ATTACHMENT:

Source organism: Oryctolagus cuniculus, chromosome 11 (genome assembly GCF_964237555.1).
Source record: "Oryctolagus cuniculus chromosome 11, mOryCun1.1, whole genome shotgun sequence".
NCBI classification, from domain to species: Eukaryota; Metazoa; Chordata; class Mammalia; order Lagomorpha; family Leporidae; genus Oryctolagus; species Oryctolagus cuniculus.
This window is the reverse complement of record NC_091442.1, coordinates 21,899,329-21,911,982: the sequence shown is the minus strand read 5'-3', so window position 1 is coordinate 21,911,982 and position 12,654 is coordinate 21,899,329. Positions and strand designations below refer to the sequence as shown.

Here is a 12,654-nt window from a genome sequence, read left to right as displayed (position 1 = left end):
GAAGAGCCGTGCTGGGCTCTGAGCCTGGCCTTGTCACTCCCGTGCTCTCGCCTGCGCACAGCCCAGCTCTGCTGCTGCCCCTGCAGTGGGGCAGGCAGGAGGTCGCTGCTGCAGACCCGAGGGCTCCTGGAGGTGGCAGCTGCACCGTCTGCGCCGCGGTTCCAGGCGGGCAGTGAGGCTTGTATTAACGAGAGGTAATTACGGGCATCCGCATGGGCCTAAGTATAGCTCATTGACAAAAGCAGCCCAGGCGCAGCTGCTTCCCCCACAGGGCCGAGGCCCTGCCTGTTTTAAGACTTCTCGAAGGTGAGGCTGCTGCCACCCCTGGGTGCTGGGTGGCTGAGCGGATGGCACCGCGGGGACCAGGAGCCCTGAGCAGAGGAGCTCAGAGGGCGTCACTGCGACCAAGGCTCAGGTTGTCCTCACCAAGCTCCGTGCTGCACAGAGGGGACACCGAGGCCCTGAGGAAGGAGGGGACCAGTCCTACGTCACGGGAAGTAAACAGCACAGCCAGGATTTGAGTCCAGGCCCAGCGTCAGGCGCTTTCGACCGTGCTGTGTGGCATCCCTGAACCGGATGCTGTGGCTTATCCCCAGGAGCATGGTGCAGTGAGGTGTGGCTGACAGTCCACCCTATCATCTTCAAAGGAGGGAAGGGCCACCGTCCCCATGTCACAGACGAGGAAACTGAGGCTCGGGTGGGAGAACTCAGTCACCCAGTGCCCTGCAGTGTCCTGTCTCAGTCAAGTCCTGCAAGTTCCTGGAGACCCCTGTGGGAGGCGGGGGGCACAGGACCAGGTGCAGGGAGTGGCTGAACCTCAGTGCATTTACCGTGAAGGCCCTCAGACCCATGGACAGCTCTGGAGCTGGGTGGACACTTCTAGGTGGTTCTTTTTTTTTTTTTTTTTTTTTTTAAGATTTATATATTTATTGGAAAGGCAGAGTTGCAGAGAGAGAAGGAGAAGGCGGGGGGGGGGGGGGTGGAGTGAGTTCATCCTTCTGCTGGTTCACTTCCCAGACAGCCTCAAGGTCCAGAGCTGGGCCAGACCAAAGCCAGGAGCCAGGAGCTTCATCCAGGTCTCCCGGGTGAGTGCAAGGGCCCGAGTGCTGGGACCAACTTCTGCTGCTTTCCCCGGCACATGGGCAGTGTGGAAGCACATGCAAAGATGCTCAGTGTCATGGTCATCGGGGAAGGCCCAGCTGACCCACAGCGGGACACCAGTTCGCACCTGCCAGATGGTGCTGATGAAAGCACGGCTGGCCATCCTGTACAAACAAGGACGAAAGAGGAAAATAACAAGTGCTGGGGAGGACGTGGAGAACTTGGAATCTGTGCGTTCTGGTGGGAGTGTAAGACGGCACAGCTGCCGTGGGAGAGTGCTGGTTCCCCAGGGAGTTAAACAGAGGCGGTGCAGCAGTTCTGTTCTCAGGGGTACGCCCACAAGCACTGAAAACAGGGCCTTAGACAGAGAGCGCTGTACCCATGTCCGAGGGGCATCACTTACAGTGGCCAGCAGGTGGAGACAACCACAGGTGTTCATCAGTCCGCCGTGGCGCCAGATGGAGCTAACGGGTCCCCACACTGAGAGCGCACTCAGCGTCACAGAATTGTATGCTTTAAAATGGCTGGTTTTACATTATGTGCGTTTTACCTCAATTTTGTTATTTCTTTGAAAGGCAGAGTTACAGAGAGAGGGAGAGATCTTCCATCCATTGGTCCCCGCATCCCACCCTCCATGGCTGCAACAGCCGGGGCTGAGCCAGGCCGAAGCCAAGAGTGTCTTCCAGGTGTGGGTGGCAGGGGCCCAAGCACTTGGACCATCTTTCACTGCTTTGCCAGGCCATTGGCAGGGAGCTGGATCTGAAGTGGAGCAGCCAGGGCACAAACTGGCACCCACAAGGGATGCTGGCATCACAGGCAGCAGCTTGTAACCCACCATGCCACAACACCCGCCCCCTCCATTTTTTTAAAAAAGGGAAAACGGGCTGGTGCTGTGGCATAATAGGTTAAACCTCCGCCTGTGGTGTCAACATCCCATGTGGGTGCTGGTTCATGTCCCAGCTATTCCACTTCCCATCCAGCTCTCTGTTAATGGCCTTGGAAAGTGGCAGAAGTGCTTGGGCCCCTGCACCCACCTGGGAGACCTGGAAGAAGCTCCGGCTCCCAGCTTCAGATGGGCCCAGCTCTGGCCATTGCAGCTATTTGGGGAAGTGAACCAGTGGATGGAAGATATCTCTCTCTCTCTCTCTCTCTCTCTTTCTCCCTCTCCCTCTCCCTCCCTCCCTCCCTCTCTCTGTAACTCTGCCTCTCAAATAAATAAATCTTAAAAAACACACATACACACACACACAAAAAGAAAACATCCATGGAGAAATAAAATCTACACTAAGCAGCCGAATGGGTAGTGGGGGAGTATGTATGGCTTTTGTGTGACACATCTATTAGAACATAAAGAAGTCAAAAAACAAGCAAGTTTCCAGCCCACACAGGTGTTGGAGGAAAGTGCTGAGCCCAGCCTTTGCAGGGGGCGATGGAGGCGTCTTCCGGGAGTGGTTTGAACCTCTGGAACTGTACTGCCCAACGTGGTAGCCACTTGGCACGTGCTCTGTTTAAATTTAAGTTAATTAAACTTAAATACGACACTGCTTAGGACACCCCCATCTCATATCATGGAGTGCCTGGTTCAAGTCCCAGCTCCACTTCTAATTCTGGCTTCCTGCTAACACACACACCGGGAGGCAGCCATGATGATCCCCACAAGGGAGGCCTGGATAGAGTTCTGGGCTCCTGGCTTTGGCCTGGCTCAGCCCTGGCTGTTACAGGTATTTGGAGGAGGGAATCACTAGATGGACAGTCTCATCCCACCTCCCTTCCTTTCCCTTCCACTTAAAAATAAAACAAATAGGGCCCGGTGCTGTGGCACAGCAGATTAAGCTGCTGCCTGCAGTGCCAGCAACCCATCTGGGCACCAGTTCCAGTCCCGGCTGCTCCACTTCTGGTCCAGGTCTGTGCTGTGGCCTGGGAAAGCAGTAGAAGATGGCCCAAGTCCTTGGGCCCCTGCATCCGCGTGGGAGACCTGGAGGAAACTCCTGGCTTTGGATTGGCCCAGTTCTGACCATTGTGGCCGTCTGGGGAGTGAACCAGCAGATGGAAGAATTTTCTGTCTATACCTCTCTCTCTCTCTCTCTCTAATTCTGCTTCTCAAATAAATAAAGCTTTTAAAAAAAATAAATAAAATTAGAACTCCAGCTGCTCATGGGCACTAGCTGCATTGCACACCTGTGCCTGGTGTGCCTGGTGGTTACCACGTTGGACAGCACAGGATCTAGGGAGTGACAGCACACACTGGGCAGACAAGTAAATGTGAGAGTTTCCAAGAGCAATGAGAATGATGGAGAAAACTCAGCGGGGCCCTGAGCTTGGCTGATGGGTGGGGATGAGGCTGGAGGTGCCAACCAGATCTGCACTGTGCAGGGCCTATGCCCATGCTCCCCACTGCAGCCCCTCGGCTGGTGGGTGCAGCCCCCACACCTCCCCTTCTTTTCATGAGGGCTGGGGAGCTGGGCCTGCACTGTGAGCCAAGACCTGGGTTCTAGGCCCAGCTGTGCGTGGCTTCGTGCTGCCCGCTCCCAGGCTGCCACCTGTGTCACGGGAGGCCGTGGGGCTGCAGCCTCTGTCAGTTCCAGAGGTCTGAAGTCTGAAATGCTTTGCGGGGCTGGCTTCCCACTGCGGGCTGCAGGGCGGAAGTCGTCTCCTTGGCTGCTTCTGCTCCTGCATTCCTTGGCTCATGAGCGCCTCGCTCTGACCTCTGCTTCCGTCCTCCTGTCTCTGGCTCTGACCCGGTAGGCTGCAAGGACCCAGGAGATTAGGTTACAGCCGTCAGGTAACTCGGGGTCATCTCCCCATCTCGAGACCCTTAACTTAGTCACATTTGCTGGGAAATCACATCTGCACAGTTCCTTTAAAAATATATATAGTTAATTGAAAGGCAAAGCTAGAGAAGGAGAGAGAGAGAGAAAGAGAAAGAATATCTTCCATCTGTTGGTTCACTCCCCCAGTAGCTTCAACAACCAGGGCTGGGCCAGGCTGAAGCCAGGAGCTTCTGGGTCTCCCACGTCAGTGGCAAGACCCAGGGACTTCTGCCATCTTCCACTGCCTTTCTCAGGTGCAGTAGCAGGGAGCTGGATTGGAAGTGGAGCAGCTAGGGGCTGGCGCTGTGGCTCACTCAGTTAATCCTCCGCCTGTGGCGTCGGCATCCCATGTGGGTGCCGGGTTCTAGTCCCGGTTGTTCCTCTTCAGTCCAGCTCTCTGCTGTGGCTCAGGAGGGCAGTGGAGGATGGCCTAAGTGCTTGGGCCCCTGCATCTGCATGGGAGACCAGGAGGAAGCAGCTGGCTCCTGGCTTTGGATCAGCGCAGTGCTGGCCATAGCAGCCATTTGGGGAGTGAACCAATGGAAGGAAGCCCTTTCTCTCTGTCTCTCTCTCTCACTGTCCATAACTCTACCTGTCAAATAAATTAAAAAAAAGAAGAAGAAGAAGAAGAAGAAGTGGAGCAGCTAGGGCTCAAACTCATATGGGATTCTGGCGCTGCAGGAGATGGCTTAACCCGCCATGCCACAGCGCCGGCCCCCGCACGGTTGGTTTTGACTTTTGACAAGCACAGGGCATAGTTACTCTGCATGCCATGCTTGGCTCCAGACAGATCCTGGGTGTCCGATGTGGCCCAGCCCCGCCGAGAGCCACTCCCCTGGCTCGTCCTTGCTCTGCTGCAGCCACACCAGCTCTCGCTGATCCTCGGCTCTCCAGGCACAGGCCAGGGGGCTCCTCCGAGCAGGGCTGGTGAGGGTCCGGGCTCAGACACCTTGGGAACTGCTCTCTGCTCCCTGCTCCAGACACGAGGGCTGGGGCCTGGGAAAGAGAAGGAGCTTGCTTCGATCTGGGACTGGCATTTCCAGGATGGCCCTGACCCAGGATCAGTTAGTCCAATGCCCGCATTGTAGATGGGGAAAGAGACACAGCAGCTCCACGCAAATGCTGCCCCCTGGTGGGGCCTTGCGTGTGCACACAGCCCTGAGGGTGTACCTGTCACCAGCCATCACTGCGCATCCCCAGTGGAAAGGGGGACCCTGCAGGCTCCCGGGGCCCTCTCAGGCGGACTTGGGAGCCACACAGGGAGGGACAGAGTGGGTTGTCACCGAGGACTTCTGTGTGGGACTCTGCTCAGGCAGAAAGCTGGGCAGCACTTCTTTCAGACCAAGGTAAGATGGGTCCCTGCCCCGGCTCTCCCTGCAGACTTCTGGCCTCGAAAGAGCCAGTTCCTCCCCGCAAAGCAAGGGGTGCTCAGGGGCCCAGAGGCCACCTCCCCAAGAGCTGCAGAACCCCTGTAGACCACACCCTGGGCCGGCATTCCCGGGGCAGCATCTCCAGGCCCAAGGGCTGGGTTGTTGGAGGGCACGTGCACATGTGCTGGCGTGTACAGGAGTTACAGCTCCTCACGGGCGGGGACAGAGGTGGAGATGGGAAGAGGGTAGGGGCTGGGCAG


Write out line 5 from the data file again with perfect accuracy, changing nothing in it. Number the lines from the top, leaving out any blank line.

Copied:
Here is a 12,654-nt window from a genome sequence, read left to right as displayed (position 1 = left end):